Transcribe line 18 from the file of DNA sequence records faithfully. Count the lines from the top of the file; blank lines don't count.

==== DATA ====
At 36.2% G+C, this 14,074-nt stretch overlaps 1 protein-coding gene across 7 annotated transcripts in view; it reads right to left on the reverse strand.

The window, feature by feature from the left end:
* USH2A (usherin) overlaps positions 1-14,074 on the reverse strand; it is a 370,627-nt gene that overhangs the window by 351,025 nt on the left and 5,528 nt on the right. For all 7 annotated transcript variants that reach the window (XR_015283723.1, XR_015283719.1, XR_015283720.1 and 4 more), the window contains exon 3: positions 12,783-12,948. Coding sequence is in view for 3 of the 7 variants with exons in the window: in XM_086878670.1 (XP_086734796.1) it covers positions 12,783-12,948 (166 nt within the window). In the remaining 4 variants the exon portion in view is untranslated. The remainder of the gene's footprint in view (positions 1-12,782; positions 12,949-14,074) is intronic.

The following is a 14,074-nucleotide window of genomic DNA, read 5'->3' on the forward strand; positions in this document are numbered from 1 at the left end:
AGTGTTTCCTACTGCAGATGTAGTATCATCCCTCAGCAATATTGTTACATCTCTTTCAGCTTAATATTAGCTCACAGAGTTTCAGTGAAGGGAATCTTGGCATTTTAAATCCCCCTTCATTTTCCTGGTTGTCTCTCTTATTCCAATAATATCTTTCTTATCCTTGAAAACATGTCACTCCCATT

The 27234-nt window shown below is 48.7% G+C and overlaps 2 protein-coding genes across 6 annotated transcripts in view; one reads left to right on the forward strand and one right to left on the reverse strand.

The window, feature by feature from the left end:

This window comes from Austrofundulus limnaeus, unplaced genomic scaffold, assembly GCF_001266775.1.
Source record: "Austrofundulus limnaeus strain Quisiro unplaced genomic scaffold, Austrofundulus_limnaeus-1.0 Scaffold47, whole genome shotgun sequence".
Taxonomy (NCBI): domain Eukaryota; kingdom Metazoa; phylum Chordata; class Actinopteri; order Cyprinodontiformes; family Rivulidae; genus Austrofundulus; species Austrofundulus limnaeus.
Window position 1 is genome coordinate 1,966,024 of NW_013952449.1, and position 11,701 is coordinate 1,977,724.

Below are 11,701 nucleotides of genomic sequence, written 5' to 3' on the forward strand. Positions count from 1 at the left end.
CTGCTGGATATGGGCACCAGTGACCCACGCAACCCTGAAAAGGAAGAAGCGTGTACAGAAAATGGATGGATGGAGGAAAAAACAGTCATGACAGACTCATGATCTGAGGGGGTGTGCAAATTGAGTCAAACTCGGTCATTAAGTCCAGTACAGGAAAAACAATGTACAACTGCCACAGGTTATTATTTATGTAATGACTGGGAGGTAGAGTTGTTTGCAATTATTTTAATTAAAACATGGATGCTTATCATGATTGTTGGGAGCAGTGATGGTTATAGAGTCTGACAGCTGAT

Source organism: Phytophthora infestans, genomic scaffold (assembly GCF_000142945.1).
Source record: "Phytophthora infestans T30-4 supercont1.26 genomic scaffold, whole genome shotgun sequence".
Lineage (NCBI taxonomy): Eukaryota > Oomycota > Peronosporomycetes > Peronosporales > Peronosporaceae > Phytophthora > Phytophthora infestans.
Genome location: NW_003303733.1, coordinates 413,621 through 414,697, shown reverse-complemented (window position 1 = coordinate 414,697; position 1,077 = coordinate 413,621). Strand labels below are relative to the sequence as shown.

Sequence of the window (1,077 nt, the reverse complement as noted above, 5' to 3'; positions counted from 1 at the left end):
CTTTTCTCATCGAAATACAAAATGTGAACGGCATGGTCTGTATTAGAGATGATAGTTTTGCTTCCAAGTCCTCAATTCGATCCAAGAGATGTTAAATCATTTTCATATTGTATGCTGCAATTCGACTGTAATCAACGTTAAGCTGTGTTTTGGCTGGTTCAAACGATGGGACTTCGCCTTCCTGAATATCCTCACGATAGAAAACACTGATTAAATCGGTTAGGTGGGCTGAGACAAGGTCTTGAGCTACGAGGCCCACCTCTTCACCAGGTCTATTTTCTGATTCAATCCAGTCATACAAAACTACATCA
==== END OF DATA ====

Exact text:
Sequence of the window (1,077 nt, the reverse complement as noted above, 5' to 3'; positions counted from 1 at the left end):